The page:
To Index or Not to Index

All thinking about investments should start with an index fund strategy.

For those who don’t know, an index fund is an investment vehicle designed to duplicate, as closely as possible, the investment performance of an index.  The first index fund, created by John Bogle of the Vanguard Group in 1975, was the Vanguard 500 Index Fund, designed to track the S&P 500 Stock Index.

An index strategy has several advantages:

It is inexpensive.  Costs to run an index fund are typically less than 0.25%, more than 1% cheaper than the typical actively-managed mutual fund.

It is tax-efficient.  Since only a few companies are added to or deleted from the index each year, you don’t have many capital gains on which to pay tax.

It is simple.  If you index your portfolio, you don’t have to worry about choosing between the thousands of actively-managed mutual funds.  You don’t have to decide when to get into or out of the market.  Just buy the index, hold it forever and get on with your life.

So what’s not to like?  Why not simply index and be done?

While the “index and leave it alone” strategy is superior to what most investors do in practice, it suffers from several intrinsic limitations.

The first problem with indexing is that very few investors “leave it alone” when the market gets hot or cold.  Most tend to buy high and sell low, with tragic results.  If you indexed in 2007, at the end of the four placid and profitable years that started in March of 2003, and then sold in late 2008 or early 2009, you would have lost most of your money in the crash, then missed a huge rebound recovery in the stock market.  Ditto if you indexed in the late 1990s and then sold out during the 2000-2003 bear market.

The second problem is structural.  Most indexes are cap-weighted, meaning they duplicate the total value of the various stocks in the index.  The most over-valued stocks (typically growth stocks) will constitute a large portion of the index value.  During a bubble, this share can be huge.  When a bubble bursts, the index investor participates fully on the downside.  From market peak in early 2000 through the bottom in late 2002, the S&P 500 Index was down more than 45%, while most of the stocks in the S&P were actually up.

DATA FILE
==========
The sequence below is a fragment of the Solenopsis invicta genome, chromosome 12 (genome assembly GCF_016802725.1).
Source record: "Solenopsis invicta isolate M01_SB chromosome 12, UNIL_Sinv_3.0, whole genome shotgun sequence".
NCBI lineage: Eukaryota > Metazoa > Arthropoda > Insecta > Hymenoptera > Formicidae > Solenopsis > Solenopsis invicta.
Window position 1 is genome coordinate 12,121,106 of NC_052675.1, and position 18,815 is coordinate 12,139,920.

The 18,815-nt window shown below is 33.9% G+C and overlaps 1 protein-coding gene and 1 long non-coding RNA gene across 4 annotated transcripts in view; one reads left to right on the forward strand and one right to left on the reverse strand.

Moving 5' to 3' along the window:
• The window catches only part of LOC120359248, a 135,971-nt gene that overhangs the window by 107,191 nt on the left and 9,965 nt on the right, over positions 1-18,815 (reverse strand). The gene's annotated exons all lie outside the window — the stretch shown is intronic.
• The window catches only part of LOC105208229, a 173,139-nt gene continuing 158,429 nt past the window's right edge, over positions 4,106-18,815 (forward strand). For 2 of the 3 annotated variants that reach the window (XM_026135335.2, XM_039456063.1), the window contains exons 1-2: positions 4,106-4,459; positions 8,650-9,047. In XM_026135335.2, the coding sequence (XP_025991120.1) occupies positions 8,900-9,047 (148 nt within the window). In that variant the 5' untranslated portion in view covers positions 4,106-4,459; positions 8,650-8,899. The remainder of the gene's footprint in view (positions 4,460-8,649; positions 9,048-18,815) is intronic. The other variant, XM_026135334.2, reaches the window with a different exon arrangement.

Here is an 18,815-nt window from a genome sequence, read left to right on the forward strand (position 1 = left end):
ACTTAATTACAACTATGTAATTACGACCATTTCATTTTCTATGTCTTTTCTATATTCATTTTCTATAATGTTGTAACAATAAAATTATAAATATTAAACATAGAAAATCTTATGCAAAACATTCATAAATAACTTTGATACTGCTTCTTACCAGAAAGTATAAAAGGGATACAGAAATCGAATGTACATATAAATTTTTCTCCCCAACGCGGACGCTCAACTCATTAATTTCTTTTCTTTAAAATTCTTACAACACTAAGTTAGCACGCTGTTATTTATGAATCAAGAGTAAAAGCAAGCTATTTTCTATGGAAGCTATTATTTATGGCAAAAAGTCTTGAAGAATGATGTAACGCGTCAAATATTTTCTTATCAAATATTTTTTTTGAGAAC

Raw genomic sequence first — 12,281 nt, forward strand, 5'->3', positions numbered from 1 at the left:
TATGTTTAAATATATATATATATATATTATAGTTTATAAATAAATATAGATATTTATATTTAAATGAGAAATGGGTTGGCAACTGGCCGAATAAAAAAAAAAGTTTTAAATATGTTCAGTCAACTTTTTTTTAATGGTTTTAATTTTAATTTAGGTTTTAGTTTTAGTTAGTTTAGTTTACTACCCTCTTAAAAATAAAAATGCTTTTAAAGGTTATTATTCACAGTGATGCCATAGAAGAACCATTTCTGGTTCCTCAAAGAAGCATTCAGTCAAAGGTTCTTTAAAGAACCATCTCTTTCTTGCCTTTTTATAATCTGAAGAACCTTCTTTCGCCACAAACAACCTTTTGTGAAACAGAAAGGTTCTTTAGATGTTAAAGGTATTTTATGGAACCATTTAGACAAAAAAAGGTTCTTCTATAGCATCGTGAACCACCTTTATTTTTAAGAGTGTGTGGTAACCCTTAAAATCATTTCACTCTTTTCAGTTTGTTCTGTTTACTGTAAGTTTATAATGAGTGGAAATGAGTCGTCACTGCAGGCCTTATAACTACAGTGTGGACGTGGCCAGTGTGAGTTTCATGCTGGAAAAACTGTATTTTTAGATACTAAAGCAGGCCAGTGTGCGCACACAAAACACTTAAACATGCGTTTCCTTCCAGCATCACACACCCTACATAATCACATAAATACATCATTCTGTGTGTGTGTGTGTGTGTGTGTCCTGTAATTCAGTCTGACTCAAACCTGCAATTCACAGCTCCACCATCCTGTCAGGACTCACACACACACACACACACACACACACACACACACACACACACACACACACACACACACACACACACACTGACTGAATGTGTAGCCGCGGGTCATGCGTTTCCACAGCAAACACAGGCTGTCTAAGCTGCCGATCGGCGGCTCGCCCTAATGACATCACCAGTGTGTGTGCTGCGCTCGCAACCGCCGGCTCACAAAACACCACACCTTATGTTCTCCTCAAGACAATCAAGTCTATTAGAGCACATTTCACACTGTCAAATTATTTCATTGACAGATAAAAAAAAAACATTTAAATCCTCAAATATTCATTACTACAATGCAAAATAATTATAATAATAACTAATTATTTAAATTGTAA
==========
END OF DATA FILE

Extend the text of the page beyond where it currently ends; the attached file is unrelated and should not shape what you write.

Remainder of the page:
Third, while an index strategy will capture the market’s returns without fuss and at low cost, those returns are likely to be very low.  As I’ve discussed in recent blog posts, we think long-term stock market returns will be in the low-to-mid single digits, roughly 4% to 7%.  Returns in this range are so low as to challenge our ability as savers and investors to achieve our accumulation and cash-flow goals.

What’s the alternative to indexing?  We believe there are sensible contrarian strategies that have the potential to deliver higher long-term returns, net of fees, than indexing.   We think those higher returns are most likely to be found in the asset-allocation space, by understanding the relative value of stocks vs. bonds, bonds vs. real estate securities, U. S. vs. foreign stocks, growth vs. value and so on.  The core of what we are trying to do, investment-wise, is to flow funds from areas of the financial markets over-valued because of investor exuberance, and toward other assets that are temporarily cheap because they have fallen out of favor.

We believe the potential benefits of a contrarian, value-based strategy are profound, but they are not continuous.  There’s the rub:  No strategy, none, will out-perform the index all the time.  Not Warren Buffett at Berkshire Hathaway, not Peter Lynch in the glory days of Magellan, not Jean-Marie Eveillard at SoGen International, not Jeremy Grantham of GMO.

If you are continuously comparing any strategy to the index, you will inevitably encounter a period when the index outperforms.  What is worse, that period of superior index performance is likely to be during a growth cycle in the market.  If you abandon a value strategy and adopt an index strategy based on better near-term performance, you are almost guaranteed to switch at the least opportune time — as large numbers of people did at the end of the tech bubble, with ruinous consequences.  Jeremy Grantham wrote a great piece about this phenomenon in the wake of the tech collapse, which can be found here.  (You’ll need to set up a user account with GMO.)

More on investment strategy in future posts.


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